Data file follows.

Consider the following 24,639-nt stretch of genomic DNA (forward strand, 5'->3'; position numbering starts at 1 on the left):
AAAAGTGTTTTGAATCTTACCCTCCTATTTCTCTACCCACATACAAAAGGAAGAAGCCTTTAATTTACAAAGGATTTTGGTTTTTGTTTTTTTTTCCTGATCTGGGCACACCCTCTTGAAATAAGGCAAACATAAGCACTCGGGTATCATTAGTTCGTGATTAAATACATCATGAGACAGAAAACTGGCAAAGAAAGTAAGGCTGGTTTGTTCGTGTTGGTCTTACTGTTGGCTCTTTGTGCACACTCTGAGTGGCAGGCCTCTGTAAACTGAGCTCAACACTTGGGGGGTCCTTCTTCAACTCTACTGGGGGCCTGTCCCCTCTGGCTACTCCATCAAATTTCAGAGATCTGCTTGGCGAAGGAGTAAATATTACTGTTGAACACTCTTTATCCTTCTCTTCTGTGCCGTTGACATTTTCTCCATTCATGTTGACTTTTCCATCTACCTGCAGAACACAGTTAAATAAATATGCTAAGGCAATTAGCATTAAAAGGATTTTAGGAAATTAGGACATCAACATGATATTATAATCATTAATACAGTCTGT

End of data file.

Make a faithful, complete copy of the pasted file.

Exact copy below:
Consider the following 24,639-nt stretch of genomic DNA (forward strand, 5'->3'; position numbering starts at 1 on the left):
AAAAGTGTTTTGAATCTTACCCTCCTATTTCTCTACCCACATACAAAAGGAAGAAGCCTTTAATTTACAAAGGATTTTGGTTTTTGTTTTTTTTTCCTGATCTGGGCACACCCTCTTGAAATAAGGCAAACATAAGCACTCGGGTATCATTAGTTCGTGATTAAATACATCATGAGACAGAAAACTGGCAAAGAAAGTAAGGCTGGTTTGTTCGTGTTGGTCTTACTGTTGGCTCTTTGTGCACACTCTGAGTGGCAGGCCTCTGTAAACTGAGCTCAACACTTGGGGGGTCCTTCTTCAACTCTACTGGGGGCCTGTCCCCTCTGGCTACTCCATCAAATTTCAGAGATCTGCTTGGCGAAGGAGTAAATATTACTGTTGAACACTCTTTATCCTTCTCTTCTGTGCCGTTGACATTTTCTCCATTCATGTTGACTTTTCCATCTACCTGCAGAACACAGTTAAATAAATATGCTAAGGCAATTAGCATTAAAAGGATTTTAGGAAATTAGGACATCAACATGATATTATAATCATTAATACAGTCTGT